If you prefer your story telling to be a traditional readaloud, you might try out these Scottish stories in picture book form.  This is just a start.  Enjoy!

Seal-childrenThe Seal Children by Jackie Morris

Welsh artist and writer Jackie Morris is the perfect author to bring this legend to life in the pages of a picture book.  The selkie myth of a half-human/half seal race who interact on occasion with humans is one of hope and love, separation and loss.  Beautifully told in words and pictures, we see the Welsh village and sea through the eyes of the seal children Ffion and Morlo.  You’ll want to delve into Morris’ other tales once you’ve read this one!

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DragonThe Dragon Stoorworm by Theresa Breslin

Scottish writer Theresa Breslin weaves a brilliant and (I’m told) authentic tale about the “very first, very worst Dragon that ever lived.”  He was so enormous, he was almost as big as all of Scotland!  Who will save the Princess Gemdelovely frombeing eaten?  Only the bravest will attempt it; none who face him have ever returned.  But the Princess, together with Gentle Assipattle, can free all of Scotland.   The illustrations are simply magical, and the story told with wit and grace.  Brand new!  Don’t miss it!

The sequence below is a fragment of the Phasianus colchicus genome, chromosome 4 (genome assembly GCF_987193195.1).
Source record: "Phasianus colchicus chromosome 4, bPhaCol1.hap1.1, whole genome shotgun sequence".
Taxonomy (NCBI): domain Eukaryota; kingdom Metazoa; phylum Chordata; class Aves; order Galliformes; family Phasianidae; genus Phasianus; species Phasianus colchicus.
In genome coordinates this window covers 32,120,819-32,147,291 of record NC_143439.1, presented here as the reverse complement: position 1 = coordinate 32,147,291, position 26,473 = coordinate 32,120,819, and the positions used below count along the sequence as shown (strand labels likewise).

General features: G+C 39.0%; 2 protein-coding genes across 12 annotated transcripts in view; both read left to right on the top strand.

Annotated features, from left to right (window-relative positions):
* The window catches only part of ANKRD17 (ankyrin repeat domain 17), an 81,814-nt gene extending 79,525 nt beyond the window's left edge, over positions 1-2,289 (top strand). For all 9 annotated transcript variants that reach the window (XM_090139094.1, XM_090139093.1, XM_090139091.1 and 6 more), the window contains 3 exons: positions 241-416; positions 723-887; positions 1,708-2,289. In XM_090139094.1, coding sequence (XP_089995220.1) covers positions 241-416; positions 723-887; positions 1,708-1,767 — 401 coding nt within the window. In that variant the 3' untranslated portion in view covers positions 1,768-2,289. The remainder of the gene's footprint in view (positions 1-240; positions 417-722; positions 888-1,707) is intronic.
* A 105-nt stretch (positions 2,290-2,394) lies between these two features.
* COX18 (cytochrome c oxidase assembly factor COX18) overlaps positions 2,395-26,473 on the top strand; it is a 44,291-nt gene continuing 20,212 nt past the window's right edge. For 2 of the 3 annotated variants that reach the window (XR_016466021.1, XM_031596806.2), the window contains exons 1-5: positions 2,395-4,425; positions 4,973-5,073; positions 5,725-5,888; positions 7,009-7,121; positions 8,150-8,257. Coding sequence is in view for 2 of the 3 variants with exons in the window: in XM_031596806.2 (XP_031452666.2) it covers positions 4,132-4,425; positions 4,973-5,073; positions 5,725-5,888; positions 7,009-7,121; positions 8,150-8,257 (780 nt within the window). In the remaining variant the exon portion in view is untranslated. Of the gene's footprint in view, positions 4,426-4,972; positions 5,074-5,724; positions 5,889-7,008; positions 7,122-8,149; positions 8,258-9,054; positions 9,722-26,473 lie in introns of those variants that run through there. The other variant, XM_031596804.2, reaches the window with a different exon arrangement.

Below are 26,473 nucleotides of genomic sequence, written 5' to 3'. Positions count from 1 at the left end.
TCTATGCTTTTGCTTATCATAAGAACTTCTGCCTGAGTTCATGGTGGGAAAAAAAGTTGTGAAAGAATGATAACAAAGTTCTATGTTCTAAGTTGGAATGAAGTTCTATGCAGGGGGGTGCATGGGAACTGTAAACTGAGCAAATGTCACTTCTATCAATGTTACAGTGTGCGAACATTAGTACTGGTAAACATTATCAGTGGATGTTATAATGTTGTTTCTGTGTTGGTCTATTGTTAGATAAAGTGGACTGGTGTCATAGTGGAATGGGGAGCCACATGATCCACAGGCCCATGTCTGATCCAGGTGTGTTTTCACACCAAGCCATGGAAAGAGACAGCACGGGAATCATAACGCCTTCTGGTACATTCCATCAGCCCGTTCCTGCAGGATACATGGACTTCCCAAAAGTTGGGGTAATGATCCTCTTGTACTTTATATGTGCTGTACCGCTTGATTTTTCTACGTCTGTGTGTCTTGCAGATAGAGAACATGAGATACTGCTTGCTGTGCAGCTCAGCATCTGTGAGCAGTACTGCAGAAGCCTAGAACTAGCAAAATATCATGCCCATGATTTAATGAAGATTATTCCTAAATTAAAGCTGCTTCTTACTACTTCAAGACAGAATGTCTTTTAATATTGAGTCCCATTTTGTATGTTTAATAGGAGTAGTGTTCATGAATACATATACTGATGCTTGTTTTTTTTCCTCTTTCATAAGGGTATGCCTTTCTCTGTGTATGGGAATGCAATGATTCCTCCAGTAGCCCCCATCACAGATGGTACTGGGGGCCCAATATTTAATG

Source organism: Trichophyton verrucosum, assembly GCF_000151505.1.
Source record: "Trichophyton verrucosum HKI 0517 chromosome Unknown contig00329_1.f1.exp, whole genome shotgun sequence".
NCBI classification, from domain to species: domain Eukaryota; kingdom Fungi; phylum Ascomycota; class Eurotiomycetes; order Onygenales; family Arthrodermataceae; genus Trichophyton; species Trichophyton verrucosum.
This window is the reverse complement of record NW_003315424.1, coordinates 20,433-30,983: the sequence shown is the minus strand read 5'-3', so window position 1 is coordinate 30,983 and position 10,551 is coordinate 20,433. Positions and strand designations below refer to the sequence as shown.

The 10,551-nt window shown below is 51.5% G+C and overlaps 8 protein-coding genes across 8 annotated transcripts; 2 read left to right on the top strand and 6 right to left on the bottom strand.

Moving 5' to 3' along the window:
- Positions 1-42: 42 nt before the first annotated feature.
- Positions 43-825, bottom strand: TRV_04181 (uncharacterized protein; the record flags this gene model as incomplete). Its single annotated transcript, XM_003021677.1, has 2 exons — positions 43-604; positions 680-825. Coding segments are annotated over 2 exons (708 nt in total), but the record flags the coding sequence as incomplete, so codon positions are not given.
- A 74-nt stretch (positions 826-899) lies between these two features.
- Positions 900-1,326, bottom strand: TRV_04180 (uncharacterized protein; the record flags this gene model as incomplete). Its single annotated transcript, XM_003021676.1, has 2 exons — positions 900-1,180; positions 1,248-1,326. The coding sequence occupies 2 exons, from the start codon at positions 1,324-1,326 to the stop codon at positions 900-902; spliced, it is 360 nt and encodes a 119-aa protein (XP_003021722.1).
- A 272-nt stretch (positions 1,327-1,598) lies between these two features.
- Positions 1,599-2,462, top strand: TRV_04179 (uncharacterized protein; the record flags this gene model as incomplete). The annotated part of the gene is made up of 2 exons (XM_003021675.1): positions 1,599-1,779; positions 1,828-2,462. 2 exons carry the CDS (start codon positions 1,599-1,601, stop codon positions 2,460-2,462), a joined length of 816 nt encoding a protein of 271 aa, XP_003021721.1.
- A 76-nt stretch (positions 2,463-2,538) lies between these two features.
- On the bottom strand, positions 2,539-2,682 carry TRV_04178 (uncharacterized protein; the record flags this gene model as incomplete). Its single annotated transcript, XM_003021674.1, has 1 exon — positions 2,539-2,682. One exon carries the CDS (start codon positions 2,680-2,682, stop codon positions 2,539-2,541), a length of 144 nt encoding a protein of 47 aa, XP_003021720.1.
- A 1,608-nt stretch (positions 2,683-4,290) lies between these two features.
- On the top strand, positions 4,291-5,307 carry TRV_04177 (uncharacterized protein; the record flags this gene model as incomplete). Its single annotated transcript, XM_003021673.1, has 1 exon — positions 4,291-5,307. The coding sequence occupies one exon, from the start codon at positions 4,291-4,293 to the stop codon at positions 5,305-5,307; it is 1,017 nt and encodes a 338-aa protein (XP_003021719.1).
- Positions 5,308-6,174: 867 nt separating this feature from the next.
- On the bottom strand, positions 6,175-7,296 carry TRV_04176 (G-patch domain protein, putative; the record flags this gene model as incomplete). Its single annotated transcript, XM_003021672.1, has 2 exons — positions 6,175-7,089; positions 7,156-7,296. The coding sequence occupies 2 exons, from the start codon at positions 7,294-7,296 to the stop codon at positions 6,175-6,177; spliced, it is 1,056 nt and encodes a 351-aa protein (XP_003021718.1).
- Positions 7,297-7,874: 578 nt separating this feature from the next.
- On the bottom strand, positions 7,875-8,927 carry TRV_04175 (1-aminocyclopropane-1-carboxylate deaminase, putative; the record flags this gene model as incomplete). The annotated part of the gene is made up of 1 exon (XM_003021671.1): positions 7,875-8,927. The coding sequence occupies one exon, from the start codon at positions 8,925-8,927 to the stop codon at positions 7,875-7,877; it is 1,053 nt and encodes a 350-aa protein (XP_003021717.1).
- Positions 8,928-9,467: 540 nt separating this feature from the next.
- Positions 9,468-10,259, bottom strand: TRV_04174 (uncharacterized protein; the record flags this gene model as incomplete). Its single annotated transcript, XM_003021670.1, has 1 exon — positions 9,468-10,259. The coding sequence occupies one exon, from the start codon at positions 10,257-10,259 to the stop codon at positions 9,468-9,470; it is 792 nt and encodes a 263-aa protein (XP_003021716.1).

Celebrating Board Games and Family Fun

October 18, 2014

Board-GamesThe Book of Classic Board Games

by Klutz Press

What are the classic board games you remember from your childhood?  For me, it’s go, checkers,  and backgammon.  Imagine a spiral bound transportable heavy duty book that opens to create the boards you need, paired with easy-to-follow rules and directions for play.  Even the game pieces and dice are included, so you’re good to go.  Besides being re-introduced to family favorites, I’ll bet you’ll also find some new games to try out.  There are 15 games in all.  Great if you love games–and perfect if you have a family board games night!


October is National Pizza Month!

October 13, 2014

PizzaWhenever we make bets or throw out challenges to Jacob, we are pretty confident of the prize he’ll choose:  PIZZA!  We owed him several pizza nights last summer, which led to us finding some great pizza spots here in Portland.  In honor of Jacob, we’ll be celebrating Pizza month this year throughout the month of October.